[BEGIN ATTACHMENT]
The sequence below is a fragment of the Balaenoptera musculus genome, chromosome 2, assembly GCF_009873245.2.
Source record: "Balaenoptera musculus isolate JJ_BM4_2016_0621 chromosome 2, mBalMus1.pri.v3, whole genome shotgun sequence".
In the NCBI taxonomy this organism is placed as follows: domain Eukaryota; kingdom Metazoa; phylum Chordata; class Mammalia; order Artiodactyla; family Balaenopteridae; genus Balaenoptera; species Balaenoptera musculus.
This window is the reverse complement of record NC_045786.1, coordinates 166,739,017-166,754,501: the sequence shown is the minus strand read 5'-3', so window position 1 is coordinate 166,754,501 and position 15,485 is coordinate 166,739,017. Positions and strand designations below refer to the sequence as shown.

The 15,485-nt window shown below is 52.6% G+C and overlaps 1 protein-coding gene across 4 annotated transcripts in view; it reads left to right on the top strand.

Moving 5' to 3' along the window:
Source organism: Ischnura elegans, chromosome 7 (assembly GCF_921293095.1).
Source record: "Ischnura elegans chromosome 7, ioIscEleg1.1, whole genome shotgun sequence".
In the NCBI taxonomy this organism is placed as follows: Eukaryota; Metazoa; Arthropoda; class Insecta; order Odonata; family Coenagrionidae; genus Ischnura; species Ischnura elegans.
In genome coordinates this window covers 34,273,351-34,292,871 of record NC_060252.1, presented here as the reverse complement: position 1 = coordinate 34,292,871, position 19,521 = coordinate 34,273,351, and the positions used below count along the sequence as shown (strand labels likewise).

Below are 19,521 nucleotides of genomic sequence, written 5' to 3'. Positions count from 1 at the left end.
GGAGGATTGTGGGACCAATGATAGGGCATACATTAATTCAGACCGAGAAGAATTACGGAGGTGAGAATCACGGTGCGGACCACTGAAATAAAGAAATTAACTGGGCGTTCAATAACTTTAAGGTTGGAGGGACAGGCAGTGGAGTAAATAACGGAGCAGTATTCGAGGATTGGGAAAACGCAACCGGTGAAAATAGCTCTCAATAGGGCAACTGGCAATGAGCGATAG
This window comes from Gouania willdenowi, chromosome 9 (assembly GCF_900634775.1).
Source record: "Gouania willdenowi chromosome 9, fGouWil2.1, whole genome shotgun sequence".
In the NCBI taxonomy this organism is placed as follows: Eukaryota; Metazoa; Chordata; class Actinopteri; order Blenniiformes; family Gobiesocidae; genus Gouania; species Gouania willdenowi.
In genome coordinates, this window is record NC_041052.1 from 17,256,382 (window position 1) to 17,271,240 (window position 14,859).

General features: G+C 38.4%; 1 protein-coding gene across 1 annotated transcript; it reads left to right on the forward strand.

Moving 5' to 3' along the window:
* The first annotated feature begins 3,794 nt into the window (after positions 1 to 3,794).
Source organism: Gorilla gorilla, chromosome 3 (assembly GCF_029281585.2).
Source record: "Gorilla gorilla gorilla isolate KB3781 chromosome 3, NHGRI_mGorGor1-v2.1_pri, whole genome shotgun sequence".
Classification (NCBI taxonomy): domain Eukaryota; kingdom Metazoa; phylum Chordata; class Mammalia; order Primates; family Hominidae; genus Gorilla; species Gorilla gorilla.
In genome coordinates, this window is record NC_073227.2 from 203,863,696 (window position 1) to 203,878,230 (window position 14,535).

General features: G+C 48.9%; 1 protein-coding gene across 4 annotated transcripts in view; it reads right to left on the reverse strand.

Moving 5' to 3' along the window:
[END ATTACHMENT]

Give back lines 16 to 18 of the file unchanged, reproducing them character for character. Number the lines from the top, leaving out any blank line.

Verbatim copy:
In genome coordinates, this window is record NC_041052.1 from 17,256,382 (window position 1) to 17,271,240 (window position 14,859).

General features: G+C 38.4%; 1 protein-coding gene across 1 annotated transcript; it reads left to right on the forward strand.

Moving 5' to 3' along the window: